CAVENDISH, William, Mq. of Hartington (c.1720-64).
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Family and Education
b. c. 1720, 1st s. of William Cavendish, 3rd Duke of Devonshire; bro. of Lords George Augustus and Frederick Cavendish. m. 27 Mar. 1748, Lady Charlotte Boyle, da. and h. of Richard, 2nd Earl of Burlington (whose immense estates in Yorks., Derbys., London and Ireland, including Bolton Abbey, Burlington House and Chiswick, she inherited), 3s. 1da. summ. to Lords in fa.’s barony of Cavendish 13 June 1751; suc. fa. as 4th Duke 5 Dec. 1755; K.G. 18 Nov. 1756.
P.C. 12 July 1751-3 Nov. 1752, master of the horse 1751-5; ld. treasurer [I] 1754-5, 1761-3; ld. lt. [I] 1755-6; ld. lt. Derbys. 1756-d.; first ld. of Treasury Nov. 1756-July 1757; ld. chamberlain 1757-62.
Horace Walpole, in 1752, describes Lord Hartington and his father, the Duke of Devonshire, as ‘the fashionable models of goodness’. Returned for the county on coming of age, Hartington canvassed vigorously for Walpole in the last crucial divisions of his Administration, lamenting that ‘we have a parcel of such shabby fellows who will not attend’. On 16 Nov. 1742 he moved the Address at the request of Pelham, who made a point of his opening ‘the first public act in which I can be supposed to have some degree the direction and advice’. At the beginning of the next session Pelham told the Duke of Devonshire that Hartington was ‘our mainstay amongst the young ones, of themselves liable to wander’. He was such ‘a bigot to the Pelham faction’, writes Horace Walpole, that when Granville accepted office in the ‘three day Administration’ of 1746, he offered to impeach him.1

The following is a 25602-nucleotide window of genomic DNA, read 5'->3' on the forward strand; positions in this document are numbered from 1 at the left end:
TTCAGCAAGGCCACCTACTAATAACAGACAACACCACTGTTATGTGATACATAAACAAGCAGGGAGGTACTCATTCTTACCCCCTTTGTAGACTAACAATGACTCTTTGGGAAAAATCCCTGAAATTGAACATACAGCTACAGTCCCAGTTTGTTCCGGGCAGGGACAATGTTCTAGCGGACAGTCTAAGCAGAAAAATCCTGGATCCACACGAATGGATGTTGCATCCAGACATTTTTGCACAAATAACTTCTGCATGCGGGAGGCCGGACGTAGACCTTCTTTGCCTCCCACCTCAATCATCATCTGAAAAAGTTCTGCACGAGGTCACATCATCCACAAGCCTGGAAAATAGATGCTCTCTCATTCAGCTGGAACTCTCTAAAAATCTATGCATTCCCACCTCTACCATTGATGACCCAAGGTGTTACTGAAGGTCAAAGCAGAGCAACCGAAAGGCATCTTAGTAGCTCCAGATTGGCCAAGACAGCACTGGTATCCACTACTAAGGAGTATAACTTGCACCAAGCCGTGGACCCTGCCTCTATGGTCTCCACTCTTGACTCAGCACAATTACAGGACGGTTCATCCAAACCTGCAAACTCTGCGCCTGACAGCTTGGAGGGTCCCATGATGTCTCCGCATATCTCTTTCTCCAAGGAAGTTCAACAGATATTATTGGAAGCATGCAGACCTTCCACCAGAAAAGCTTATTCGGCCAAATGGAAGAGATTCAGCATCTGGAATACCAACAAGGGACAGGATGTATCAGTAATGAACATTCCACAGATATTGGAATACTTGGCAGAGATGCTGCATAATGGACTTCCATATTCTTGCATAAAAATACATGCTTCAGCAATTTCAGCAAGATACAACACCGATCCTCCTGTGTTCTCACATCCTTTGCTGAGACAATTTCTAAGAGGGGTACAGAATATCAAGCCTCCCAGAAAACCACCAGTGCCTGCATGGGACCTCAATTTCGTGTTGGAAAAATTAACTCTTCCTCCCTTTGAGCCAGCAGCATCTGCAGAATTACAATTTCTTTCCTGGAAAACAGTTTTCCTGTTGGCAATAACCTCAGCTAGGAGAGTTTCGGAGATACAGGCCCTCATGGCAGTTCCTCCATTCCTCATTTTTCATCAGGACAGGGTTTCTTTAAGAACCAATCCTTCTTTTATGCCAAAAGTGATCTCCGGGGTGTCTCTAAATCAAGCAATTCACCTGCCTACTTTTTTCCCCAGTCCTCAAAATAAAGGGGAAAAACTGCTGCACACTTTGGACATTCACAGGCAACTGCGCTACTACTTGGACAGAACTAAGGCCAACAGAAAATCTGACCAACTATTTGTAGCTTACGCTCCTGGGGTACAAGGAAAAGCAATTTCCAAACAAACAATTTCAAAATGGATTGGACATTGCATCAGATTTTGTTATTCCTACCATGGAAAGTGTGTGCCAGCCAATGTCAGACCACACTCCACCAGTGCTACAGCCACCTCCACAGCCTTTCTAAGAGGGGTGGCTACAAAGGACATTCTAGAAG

At the opening of the 1747 Parliament Hartington moved Onslow’s re-election as Speaker. When in 1751 Pitt supported an opposition motion for ten instead of eight thousand seamen, Hartington, ‘a favourite by descent of the Old Whigs’, divided the House ‘to show Pitt that he would not be followed by them if he deserted Mr. Pelham’. A few days later, on the Westminster election petition, he carried a motion to reprimand the petitioner’s counsel for contempt of the House. After the death of Frederick, Prince of Wales, in April, he was offered the governorship of the new heir-apparent, later George III, but declined.2 In June his career in the Commons came to an end with his elevation to the peerage on his appointment to the post of master of the horse, carrying a seat in the Cabinet. He continued to hold office, for a short time as head of the Treasury, till he was dismissed by George III for refusing to attend a meeting of the Cabinet on the peace negotiations in October 1762. He died 2 Oct. 1764, aged 44.